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Omicron unlikely to be the last variant: Frydenberg

Treasurer Josh Frydenberg has urged Australians to remain calm as the new Omicron variant of COVID-19 presents fresh challenges.

2 December 2021

On Wednesday (1 December), Mr Frydenberg outlined the economic toll the Delta variant has had on the nation. During the September quarter, the Australian economy contracted by 1.9%.

While the Treasurer noted that this was better than market expectations, it is also the third-largest quarterly contraction on record following the 6.8% fall in the June quarter last year and a 2% fall in the June quarter in 1974.

Sydney metro was in lockdown for the entire September quarter, while Melbourne metro was in lockdown for about two‑thirds of that period,” Mr Frydenberg said. 

“In response to these lockdowns, the Morrison government provided very significant economic support. We established the COVID Disaster Payments, which provided $12.9 billion to around 2.4 million Australians who lost work and we partnered with the states to provide around $13 billion in business support to those affected.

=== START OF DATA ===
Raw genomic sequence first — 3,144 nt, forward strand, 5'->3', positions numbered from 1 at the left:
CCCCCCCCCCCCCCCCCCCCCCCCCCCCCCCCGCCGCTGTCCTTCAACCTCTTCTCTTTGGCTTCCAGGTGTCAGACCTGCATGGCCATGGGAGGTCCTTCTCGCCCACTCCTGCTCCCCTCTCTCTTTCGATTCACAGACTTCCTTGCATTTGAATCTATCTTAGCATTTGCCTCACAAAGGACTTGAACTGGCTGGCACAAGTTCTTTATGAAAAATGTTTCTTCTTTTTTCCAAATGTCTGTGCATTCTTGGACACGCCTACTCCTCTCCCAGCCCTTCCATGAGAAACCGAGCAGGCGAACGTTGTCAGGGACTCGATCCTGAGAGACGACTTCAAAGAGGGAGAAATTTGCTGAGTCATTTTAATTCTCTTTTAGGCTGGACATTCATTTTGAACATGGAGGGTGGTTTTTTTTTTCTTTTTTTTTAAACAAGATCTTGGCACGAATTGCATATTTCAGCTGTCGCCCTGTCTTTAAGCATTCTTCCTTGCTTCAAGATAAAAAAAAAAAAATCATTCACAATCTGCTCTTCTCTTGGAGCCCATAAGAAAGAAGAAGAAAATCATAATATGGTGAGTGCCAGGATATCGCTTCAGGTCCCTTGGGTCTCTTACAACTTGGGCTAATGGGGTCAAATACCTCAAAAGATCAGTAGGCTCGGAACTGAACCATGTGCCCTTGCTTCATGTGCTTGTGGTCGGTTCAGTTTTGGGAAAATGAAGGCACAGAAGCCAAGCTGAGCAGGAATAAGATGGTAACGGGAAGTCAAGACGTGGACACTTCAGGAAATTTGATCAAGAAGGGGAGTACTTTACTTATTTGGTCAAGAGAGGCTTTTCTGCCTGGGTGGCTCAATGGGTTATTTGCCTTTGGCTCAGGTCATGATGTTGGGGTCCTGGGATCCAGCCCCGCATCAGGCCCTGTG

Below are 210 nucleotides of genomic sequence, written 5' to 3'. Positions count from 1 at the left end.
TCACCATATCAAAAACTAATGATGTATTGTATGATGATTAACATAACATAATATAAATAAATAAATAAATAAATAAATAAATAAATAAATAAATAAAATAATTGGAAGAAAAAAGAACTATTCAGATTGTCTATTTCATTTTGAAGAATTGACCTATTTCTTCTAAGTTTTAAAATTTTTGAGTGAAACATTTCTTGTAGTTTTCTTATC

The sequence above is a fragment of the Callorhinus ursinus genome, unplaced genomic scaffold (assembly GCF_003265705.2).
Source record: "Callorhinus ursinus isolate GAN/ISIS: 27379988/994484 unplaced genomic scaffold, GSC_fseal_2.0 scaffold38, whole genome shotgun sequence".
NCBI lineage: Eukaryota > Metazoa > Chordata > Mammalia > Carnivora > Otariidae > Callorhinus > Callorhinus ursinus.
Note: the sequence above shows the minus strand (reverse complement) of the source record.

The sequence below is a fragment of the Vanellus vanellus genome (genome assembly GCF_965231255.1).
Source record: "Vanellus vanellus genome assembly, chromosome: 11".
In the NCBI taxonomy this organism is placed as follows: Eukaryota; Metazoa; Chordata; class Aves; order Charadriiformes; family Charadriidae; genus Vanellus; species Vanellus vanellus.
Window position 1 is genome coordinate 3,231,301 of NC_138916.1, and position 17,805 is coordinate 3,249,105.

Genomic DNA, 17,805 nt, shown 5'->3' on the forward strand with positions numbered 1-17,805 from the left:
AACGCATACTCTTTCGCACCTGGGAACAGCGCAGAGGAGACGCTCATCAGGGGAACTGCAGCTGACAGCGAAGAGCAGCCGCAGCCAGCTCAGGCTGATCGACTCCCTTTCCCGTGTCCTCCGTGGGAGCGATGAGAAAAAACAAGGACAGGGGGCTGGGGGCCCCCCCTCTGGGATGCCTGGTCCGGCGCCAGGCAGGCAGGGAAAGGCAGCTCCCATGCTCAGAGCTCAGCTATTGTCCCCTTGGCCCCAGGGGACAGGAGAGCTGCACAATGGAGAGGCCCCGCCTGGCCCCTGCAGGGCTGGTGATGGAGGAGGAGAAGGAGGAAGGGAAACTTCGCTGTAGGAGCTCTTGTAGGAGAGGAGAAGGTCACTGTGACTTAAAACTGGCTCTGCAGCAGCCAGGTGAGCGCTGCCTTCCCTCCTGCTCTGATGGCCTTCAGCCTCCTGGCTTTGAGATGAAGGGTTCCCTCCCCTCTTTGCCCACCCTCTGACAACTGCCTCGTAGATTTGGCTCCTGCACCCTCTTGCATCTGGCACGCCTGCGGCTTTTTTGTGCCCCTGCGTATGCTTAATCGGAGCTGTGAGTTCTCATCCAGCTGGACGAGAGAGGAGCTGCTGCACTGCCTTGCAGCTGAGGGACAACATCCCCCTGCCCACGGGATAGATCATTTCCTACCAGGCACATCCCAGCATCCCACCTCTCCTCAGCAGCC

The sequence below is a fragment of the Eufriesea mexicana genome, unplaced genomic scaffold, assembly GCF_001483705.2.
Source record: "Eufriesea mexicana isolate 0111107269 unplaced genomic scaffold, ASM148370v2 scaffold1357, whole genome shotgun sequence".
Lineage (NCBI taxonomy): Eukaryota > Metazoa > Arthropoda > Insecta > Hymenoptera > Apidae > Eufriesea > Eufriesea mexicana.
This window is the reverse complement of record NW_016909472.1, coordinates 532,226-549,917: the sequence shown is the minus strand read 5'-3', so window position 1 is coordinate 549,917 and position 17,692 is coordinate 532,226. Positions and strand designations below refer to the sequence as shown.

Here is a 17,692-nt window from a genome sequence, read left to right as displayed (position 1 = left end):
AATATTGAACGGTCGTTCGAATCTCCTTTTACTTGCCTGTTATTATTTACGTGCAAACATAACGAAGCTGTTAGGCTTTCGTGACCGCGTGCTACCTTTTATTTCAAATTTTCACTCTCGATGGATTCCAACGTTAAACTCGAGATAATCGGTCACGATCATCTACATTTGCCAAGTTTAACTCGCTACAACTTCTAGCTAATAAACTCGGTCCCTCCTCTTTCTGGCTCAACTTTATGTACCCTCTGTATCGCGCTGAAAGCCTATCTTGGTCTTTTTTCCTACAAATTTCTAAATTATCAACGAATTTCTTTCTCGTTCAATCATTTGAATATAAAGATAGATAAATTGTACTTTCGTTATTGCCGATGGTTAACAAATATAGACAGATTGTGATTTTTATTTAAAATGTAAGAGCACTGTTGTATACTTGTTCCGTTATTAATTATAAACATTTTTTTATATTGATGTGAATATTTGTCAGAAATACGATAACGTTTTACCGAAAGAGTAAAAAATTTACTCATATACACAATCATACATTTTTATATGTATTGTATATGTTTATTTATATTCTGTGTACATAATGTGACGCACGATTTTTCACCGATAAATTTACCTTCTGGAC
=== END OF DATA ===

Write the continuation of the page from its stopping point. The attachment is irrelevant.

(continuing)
“At the same time, $10.2 billion in tax relief flowed to 11.5 million Australians during the September quarter. These were the largest tax cuts to flow in a single quarter for over two decades.”

Fresh economic data reveals the impact that lockdowns have had on different parts of the country. For example, the NSW economy contracted by 6.5%, the ACT’s economy by 1.6% and Victoria’s economy by 1.4%. Meanwhile, growth in the other five states and territories continued to rise, up 1.6% collectively for the quarter.

But the headline figure for Mr Frydenberg was the 4.8% fall in household consumption, the second-largest in Australia’s history.

“Driven by the health restrictions, spending fell in 11 out of 17 consumption categories, including falls of more than 40% in transport services and more than 20% in hotels, cafes, restaurants, clothing and footwear,” he said. 

“We must live with the virus.”

The Treasurer said there would be challenges ahead, but highlighted that vaccination rates in Australia had risen to be among the highest in the world.

“We can and we must live with the virus and its variants. Omicron is not the first and it is unlikely to be the last variant that we face,” Mr Frydenberg said. 

“But we must hold our nerve and cool heads must prevail. With world-leading health and economic outcomes, Australians have put themselves in a very strong, and indeed, the best possible position going into 2022.”

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